The traditional story has this classic being invented in Cuba in 1905 by Jennings Cox, an American mining engineer who was working in the town of Daiquiri.  The basic recipe involved pouring a teaspoon of sugar over a highball filled with cracked ice.  The juice of a lime or two was added, followed by white rum.  The drink was then stirred until frosty – basically, a simple swizzle.  This would evolve into a shaken drink with shaved ice.

It remained a Cuban drink until 1909, when U.S. Navy medical officer Admiral Lucius Johnson brought it to the States, to the Army & Navy Club in D.C.    Its popularity grew, particular in the Forties during wartime.   Rationing made most liquors like whiskey in short supply – but rum was relatively plentiful due to Roosevelt’s Good Neighbor policy liberalizing foreign relations and trade with Latin America.   Perhaps the biggest fan of the drink was Ernest “Papa” Hemingway – who would get his own version, the Hemingway Daiquiri or Papa Doble that added grapefruit and maraschino to the mix.  It wouldn’t take long before someone decided to toss one into a blender – which if you stick to fresh ingredients, isn’t a bad way to slurp your booze while sunning on a beach.

Personally, I prefer the base recipe – rum, sugar, lime.  Its hard to get much simpler than that.  (And amazingly, so easy to fuck up.)  If you stick to the basics, its easy to see why its a classic withs its clean, crisp flavor.  I’ve got a weakness for the family of drinks known as Sours – like the Sidecar, the Margarita, or the Whiskey Sour.  Cold, short, refreshing.  Use fresh lime and sugar, stay away from diesel fuel like Bacardi, and you’re in like Flynn.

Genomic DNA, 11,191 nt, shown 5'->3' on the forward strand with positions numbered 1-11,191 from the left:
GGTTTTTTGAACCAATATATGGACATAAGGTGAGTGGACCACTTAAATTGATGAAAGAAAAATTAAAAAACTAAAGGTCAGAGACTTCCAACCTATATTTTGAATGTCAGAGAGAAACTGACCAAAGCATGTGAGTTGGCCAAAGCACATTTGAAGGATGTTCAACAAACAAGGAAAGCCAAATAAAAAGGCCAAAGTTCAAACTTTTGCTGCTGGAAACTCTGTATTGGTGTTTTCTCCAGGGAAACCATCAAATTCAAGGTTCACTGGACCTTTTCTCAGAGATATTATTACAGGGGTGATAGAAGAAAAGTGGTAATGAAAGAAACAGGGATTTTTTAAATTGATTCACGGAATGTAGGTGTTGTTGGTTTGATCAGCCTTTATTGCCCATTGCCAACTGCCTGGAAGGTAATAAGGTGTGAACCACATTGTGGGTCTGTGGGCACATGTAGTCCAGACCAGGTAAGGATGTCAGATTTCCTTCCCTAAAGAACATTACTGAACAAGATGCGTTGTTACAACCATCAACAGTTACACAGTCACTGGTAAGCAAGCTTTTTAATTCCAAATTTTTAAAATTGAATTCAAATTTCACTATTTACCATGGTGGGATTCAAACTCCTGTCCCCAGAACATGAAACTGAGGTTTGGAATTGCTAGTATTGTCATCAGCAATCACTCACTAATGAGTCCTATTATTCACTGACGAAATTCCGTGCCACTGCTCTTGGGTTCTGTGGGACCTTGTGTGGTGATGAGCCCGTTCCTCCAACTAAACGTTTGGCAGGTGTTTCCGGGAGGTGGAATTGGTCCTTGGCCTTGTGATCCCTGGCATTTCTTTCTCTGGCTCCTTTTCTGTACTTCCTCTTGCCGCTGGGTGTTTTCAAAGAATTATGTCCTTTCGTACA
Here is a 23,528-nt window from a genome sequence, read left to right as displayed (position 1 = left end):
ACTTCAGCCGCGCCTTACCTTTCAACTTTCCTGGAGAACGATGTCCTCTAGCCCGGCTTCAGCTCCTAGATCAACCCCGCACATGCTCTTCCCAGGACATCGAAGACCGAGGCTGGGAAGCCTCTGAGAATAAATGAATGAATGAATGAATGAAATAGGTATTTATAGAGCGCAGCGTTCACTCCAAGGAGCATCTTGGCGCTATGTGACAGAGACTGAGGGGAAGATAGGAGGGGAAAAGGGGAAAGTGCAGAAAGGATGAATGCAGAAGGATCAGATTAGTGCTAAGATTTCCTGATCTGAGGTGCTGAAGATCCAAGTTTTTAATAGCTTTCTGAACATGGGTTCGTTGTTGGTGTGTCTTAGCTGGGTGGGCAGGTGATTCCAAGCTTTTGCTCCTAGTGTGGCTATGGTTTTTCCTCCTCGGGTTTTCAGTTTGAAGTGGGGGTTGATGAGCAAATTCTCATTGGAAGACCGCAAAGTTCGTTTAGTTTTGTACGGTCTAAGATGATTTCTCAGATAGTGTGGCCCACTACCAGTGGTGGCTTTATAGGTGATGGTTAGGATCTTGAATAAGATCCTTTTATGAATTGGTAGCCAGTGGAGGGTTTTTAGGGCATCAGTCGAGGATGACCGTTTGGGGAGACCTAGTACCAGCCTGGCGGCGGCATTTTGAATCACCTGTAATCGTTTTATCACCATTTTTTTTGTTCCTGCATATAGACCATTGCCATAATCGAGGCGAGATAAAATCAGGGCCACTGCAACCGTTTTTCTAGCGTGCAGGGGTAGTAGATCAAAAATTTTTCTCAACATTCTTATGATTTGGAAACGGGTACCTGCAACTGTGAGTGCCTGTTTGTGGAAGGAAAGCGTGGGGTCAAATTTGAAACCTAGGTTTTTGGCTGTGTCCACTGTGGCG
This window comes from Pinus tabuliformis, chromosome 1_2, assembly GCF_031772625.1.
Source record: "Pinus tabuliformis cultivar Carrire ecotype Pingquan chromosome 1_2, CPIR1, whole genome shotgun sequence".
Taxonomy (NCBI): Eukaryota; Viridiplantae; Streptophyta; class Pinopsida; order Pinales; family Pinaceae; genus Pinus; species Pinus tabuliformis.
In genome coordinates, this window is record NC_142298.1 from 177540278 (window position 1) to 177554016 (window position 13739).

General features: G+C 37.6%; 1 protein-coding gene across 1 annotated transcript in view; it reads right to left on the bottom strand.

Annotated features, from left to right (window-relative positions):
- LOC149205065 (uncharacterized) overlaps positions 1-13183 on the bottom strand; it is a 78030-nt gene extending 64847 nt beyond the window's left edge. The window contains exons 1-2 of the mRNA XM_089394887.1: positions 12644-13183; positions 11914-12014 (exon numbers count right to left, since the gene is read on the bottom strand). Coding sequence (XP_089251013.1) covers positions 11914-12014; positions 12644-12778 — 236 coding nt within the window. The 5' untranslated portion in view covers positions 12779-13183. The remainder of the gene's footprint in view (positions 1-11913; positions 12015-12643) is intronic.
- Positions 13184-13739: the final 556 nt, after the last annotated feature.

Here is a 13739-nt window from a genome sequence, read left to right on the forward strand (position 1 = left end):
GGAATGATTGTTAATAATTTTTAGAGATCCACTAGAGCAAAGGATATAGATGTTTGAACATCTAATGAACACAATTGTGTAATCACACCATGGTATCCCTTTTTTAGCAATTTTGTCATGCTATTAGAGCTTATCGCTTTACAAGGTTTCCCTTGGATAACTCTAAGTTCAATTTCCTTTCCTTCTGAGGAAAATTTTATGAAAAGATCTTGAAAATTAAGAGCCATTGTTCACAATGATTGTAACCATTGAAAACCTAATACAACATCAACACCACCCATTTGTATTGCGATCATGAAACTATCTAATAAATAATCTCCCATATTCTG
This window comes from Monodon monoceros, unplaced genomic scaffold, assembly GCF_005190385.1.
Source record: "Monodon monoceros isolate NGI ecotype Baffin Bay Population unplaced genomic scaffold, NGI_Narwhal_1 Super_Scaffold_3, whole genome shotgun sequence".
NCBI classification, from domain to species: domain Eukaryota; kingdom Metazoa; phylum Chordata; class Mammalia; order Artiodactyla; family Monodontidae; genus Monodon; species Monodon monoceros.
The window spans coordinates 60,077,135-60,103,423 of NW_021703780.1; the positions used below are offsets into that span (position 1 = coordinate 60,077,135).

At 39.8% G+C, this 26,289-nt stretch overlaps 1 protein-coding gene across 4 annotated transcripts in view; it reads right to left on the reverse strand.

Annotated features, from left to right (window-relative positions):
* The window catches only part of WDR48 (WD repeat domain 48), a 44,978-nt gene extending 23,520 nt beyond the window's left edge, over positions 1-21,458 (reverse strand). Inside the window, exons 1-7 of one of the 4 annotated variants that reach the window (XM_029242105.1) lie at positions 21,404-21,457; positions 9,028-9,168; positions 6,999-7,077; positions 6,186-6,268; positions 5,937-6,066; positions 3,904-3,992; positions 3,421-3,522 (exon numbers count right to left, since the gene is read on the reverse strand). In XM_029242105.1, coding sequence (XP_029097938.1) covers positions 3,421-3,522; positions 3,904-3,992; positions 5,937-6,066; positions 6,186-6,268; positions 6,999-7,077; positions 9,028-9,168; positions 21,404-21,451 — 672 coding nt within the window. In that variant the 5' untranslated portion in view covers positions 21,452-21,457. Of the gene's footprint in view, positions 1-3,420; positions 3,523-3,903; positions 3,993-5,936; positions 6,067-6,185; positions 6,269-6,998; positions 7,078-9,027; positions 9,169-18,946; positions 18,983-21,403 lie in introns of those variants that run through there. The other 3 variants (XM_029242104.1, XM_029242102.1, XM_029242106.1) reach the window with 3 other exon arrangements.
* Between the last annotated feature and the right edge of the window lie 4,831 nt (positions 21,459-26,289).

Version 1

2.5 oz. aged rum
3/4 oz. fresh lime juice
1/2 oz. simple syrup

Shake & strain into cocktail glass.

Version 2

2 oz. light rum
3/4 oz. fresh lime juice
3/4 oz. simple syrup

Shake & strain into cocktail glass.


2 thoughts on “Daiquiri

  1. Kevin says:

    I first thought that Morgenthaler link was going to point to him f*ing up somehow. Thankfully, it did not. Still need to hit up Clyde Common sometime…

  2. Dave says:

    Version 1 is Morganthaler’s recipe – which is really just the recipe from Difford’s. It’s my preferred, but really needs an aged rum. Version 2 is from the PDT book – its the one I use with light rums.

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